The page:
Even though I can't be on as much as I want, I'm certainly on more than that! comScore is certainly respected but by the amount of traffic running through my stream and the amount of people I've seen the past month, I'd say there is something wrong with their metrics.
so the smallest amount averaged here is 14 hours a week and most peopel were 28-30 hours a week and a lot of people use the Android app as well! Just goes to show you don't trust statistics!
I reckon they've just polled the people in their office to get a stat like that (!)
I commented on the Mashable article itself, and had to log in with FB or twitter to comment. I found that ironic...
What's comscore? And why does it seem that Mashable is most often the one that casts disparaging remarks at this 'fledgling' network(Did they invest heavily in facebook or something?)?
If my browser is open, which it usually is, one tab is going to be Google+, and my browser is usually open constantly.
Luis V.
3.3 minutes? Don't believe it. The part about India? I can believe that part.
Also, how do they measure the time spent on Facebook? If I'm planting my farm or building my city, I assume they are counting that as Facebook time.
Bob Lai
+Lee Smallwood It doesn't necessarily have to be a fault of sample size; the questions asked could shape the numbers as well, even limit them to a range of pre-determined responses.
How many hours a week? oh god. I don't want to think about it. at least 40 hours a week.
+Bob Lai true - but you would expect a sample size representative of the people that use it. At the moment it appears that they've simply taken the office staff time spent on G+ and divided it by all the users (approx) on G+ - ok slight exaggeration but no more of an understatement made by them I feel... Subjective?
I'm guessing I spend about 3 hours a day. Maybe more on the weekends.
+Kent Hadfield nice to meet you! see thats the mark of a successful social network that its users want to log in on weekends not just when they are bored at work or school. There is a really close knit community with quite a few people having met in real life (HIRL)
+stephanie wanamaker I enjoy your posts. I don't always interact a lot but I tend to do a lot of observing and pondering on social networks. And in cafeterias, bus stations, coffee shops.
By the way, it seems I see a lot of content posted on G+ before it hits facebook. Just a personal observation...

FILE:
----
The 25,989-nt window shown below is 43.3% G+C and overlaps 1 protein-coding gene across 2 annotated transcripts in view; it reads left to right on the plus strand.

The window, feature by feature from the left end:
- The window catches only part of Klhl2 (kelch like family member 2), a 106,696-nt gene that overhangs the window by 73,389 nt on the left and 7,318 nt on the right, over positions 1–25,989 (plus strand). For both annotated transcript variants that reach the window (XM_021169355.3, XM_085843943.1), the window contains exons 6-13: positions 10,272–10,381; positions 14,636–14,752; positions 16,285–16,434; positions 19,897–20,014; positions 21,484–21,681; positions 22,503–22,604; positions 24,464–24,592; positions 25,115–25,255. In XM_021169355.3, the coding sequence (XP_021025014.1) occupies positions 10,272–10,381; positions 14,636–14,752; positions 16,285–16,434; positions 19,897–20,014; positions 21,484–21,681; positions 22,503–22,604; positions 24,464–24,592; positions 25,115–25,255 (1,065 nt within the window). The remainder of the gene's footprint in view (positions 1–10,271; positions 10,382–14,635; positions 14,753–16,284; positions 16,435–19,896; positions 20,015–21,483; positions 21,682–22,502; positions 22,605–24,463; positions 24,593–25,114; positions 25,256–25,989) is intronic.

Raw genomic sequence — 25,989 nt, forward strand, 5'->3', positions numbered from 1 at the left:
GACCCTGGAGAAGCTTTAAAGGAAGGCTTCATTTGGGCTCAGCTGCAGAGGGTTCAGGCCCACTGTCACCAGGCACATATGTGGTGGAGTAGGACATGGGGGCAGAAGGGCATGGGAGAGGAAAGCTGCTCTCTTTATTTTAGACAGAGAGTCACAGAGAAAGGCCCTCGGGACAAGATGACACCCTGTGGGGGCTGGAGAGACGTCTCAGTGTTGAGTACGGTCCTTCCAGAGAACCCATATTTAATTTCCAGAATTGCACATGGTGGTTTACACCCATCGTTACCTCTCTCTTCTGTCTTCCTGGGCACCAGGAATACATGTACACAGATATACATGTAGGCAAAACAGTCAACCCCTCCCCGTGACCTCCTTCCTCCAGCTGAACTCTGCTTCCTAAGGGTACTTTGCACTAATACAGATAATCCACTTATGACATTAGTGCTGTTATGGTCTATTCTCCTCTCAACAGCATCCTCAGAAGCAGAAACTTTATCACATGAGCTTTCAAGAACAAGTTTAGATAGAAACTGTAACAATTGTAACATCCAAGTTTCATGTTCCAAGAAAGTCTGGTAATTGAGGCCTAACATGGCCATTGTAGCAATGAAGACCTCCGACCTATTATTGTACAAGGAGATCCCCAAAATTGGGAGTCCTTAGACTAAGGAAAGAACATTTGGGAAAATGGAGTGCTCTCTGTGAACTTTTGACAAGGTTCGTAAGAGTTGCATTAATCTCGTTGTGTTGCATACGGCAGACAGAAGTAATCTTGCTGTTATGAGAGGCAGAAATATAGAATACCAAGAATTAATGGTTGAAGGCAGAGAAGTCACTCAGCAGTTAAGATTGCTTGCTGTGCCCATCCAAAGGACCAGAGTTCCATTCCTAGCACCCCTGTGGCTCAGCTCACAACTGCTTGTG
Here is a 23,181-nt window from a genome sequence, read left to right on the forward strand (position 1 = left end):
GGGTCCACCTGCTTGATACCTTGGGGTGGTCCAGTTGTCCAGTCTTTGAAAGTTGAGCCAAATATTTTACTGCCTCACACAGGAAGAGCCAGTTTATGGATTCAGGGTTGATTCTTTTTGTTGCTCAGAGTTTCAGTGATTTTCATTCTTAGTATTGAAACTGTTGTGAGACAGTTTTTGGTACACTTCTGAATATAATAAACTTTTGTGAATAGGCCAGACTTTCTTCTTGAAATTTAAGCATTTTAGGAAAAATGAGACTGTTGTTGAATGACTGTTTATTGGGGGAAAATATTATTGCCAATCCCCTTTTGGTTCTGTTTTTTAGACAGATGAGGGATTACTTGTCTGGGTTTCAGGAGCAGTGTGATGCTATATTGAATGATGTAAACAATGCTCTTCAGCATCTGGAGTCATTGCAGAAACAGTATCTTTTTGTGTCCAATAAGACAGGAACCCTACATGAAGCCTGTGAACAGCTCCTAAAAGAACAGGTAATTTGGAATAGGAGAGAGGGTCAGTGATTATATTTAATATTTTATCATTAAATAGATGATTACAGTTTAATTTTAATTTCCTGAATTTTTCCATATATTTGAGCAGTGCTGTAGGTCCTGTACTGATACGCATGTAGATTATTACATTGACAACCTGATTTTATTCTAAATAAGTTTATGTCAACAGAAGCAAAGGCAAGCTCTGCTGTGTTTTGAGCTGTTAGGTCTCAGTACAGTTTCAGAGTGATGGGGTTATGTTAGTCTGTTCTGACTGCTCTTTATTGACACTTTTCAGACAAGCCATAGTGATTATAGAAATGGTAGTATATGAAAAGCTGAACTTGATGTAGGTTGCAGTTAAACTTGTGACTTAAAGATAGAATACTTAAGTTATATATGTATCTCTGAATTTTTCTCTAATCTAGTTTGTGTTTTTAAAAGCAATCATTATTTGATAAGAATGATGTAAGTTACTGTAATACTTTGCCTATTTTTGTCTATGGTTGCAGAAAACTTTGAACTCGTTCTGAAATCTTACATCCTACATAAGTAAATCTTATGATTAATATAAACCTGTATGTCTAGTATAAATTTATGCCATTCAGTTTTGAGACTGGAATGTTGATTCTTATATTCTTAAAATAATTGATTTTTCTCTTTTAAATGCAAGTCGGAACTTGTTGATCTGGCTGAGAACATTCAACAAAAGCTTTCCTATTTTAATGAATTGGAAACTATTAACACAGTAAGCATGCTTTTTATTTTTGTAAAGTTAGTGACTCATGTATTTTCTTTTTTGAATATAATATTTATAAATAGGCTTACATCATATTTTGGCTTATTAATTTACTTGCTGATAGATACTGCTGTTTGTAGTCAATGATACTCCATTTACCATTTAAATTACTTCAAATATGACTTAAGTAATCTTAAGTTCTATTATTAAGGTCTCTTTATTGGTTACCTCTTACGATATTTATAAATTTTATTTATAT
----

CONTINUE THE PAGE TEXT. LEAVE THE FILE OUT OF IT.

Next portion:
+Kent Hadfield thanks for the compliment! I post a wide variety of stuff just abiut subjects that interest me but always post at least 1 thing that should make you laugh! I am slightly obsessed with movies
About 30 or so.... sometimes 40. Even if I'm not looking at it, it's still normally open in a tab.
Yep, this is rather bogus, to put it nicely. I am on G+ pretty consistently for 3 hours every morning, 3-6 hours at night, depending on schedule, and have it open almost always in the background at work... if I have time, I check in at least a couple of times. I check FB about 2-3 times a day for a few minutes. It IS dead over there, even though I have almost 500 friends. Here, however, I have almost 5,000 in my circles.
+Joyce Donahue couldnt have said it better myself! You see this thread already has 63 comments? I havent had more than 2 likes and 1 comment on any Fb post in the last month but have 3 times the interaction here
Pretty much the same here. Much less interaction on FB.
If you need to be on facbook to sign in there ( Think someone said that.), I cannot, because I gave up facebook shortly after getting on Google+ last July.
+Mike Elgan had a good write up about ComScore data ad the WSJ article. I like how he doesn't even mention the Mashable article.
Again, we need to see how this time is measured. By actual logged in time? Then I'm on here almost 24 hours, as I am always logged in, via work, home laptop, or mobile.

Also, I am posting more things to individual circles as opposed to public. If this is based on purely public posts, not everyone uses the G that way.
Apparently the statistics doesn't (can't?) count non public posts and comments. That's a huge flaw. My first language isn't english, and all my current post in my native language goes to circles to avoid annoying the big majority of english speaking followers. I know many scandinavians do the same. I'd say 50-60% of my interactions on G+ take place in circles. At times it's probably close to 70-80%.
Okay, I'm going to throw a wrench in the ointment and say that outside of hangouts and certain threads I don't normally "spend time" on G+ in the sense of it being my primary focus of activity. Like a lot of geeks, I multitask and maintain more of an attention cloud than a fixed focal point as such. However, G+ works well for me in that respect because it is lightweight and unobtrusive and pleasant to keep in the background. It is not always forcing itself into my perceptive field as other sites with tons of popups and ads and animations do. And I like how, for example, I was able to post this right in the notification dropdown without having to disturb any of my desktop state. It makes switching context very low impact.

So, I would say that measuring by minutes is very deceptive, because all minutes are not alike and some are more productive than others.
+Craig Lennox what I like and it looks like it's the same for you is that G+ can fit into how you want to use a social network - not force you adapt to a service that has constraints ;)
+Lee Smallwood: Sort of. For me it's less about constraints, and more about judicious user-interface design decisions and not bombarding me with a lot of noise and information overload.